Why Do Cats Show Their Bellies, Then Get Mad When You Pet Them?

13 comments

 


Most cat owners have experienced what we call the "Tummy Rub Trap": When your cat rolls over onto their back and shows their soft, fluffy bellies as if offering an invitation for pets, but when you do - you get swatted or scratched. 

So, what's the deal? Why do some cats show us their bellies only to get upset when we actually pet them? 

It's all instinct.

A cat's typical response when its belly is touched is to go into defensive mode - they swat or scratch and may even gently bite. Your cat's not being mean, it's simply a natural reflex of protection.  This stems from their natural instincts as both predators and prey

Cats are excellent predators - some of nature's most efficient hunters, in fact, with feral cats having a hunting success rate of 70% in open terrain (lions have less than 30%). But domestic cats are also small enough to be prey - and they know it!  As prey, cats know that their belly is one of their most vulnerable areas - exposing it gives potential predators access to their vital organs.

So if your cat attacks you when you pet their belly, you're likely just triggering their natural protection reflex.

A sign of trust. 

When a cat lies on its back and shows you its belly, the cat is relaxed, comfortable, and doesn't feel threatened. It feels safe enough to expose its vulnerable areas without worrying about being attacked. A kitty belly is not necessarily an open invitation for tummy rubs - your cat is basically saying, "I feel safe around you. I know you won't attack me." 

Cats, like humans, are unique individuals. Some cats might enjoy belly rubs. Others will tolerate a pat or two. And other cats, who might have anxiety, hate belly rubs! It all depends on your individual cat, and as a responsible pet owner, respecting their boundaries and sensitivities.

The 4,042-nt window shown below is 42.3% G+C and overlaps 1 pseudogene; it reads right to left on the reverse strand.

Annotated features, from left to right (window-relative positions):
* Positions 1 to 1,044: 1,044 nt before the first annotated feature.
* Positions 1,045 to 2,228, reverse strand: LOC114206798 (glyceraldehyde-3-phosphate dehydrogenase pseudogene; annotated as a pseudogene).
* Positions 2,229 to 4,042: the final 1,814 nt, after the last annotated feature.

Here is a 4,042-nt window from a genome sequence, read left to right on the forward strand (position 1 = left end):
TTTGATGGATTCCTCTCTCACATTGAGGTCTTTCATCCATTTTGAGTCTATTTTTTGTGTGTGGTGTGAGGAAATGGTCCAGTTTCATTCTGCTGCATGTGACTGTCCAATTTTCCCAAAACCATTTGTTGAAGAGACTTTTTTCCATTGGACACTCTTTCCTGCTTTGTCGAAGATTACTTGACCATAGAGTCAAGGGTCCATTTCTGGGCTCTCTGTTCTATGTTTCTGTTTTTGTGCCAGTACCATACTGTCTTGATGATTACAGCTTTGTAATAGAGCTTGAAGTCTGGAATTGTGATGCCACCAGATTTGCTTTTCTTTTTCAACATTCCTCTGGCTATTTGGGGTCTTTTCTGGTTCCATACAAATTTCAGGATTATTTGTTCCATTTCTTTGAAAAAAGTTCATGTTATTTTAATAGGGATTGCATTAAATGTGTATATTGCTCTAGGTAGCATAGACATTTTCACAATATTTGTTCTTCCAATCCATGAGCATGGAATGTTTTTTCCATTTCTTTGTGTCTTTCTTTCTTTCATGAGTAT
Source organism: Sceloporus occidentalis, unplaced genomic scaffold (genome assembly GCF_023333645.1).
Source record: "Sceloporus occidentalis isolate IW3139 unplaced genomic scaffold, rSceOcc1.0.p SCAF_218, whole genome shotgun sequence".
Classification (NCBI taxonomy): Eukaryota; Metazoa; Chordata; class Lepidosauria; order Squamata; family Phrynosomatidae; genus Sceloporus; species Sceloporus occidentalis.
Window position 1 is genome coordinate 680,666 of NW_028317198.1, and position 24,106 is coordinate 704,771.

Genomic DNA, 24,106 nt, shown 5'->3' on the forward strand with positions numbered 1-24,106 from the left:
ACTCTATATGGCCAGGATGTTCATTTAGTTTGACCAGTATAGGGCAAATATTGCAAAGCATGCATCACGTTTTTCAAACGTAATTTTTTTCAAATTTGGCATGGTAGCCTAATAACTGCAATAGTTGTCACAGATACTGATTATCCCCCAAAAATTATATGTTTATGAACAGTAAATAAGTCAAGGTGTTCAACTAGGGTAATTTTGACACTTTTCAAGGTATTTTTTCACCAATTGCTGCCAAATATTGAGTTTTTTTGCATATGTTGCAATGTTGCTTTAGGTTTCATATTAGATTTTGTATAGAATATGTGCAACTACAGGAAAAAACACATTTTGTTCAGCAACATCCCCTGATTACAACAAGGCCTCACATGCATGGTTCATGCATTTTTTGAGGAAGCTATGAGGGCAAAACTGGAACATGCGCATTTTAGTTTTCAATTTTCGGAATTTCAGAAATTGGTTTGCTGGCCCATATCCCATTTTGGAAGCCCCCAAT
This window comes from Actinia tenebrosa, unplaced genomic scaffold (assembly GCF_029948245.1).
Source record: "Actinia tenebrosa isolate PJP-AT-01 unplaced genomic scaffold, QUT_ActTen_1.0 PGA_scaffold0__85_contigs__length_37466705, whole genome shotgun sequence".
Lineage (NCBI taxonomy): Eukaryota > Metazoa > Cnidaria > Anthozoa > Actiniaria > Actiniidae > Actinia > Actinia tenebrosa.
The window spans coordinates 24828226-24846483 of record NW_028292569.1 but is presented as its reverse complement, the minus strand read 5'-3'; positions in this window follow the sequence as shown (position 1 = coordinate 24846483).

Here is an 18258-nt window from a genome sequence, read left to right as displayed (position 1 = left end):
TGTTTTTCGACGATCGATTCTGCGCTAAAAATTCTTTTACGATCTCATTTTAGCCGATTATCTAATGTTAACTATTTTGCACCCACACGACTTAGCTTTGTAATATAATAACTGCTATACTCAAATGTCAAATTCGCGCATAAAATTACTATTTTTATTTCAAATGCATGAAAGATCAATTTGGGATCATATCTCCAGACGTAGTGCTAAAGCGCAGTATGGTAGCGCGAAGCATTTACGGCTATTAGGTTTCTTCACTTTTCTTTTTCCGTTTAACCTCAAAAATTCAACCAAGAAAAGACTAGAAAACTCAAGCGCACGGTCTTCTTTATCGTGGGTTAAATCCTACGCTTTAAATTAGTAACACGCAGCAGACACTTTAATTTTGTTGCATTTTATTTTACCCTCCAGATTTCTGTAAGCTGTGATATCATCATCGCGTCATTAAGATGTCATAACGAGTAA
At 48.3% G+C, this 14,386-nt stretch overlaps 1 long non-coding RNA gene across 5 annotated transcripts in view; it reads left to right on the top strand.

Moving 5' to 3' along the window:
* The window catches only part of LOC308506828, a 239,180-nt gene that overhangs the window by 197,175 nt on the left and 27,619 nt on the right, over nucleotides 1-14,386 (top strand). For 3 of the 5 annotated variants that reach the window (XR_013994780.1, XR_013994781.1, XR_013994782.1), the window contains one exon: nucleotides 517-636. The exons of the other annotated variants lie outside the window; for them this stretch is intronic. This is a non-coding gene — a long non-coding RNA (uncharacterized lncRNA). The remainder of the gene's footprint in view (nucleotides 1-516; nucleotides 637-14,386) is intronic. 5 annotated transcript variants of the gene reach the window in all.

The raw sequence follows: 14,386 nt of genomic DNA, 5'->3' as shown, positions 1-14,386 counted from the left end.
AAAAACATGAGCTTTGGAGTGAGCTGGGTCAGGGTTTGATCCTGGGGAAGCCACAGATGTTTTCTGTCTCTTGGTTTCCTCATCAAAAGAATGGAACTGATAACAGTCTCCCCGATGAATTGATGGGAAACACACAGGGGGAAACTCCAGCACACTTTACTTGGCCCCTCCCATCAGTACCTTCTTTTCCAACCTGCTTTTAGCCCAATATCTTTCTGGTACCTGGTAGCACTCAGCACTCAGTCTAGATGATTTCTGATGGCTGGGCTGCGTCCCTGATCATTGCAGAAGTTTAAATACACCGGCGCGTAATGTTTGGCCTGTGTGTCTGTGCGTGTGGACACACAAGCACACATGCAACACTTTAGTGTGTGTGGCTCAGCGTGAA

Hypersensitivity.    

Another reason for springing the Tummy Rub Trap? The hair follicles on the belly and tail area are hypersensitive to touch, according to Lena Provoost, an animal behaviorist at the University of Pennsylvania School of Veterinary Medicine. So petting a cat on the belly (or tail area) can be overstimulating for our feline friends, and cause them irritation. This is why some cats might allow a pat or two on their bellies - but try for a third? No, thanks! 

“Cats prefer to be pet and scratched on the head, specifically under their chin and cheeks where they have scent glands," Provoost told National Geographic

When it comes down to it - pay attention to what your cat likes and doesn't like. Cats all have their individual preferences and wants - and they're certainly not shy about showing us! I've got more than a few scratches that can attest to that! 


13 comments


  • Michelle Knowles

    Dublin, my cat, loves belly rubs. Of course they have to be given in a certain mood, & I’ve learned when I can or cannot give him belly rubs. They also have to be gentle strokes, right when he’s in the calmest of moods. Since he’s a really calm cat, this is most of the time. I’m thankful to have a calm cat who loves belly rubs – by me – & lap time. ❤️😻🤗❤️


  • Carfish

    My now 16 yr old female cat loves it when I pounce and bury my face in her soft underbelly and blow warm breath onto her tummy! It’s a bit of an adrenalin rush as there’s always the outside chance she’ll rip my ears off… who needs wingsuit base jumping when one has this high-risk activity from the comfort of one’s own sofa! But the purrs and chirps are worth it. She’s a vocal, chatty lass.


  • Jim O.

    My two can’t get enough belly rubs. No traps in this house!


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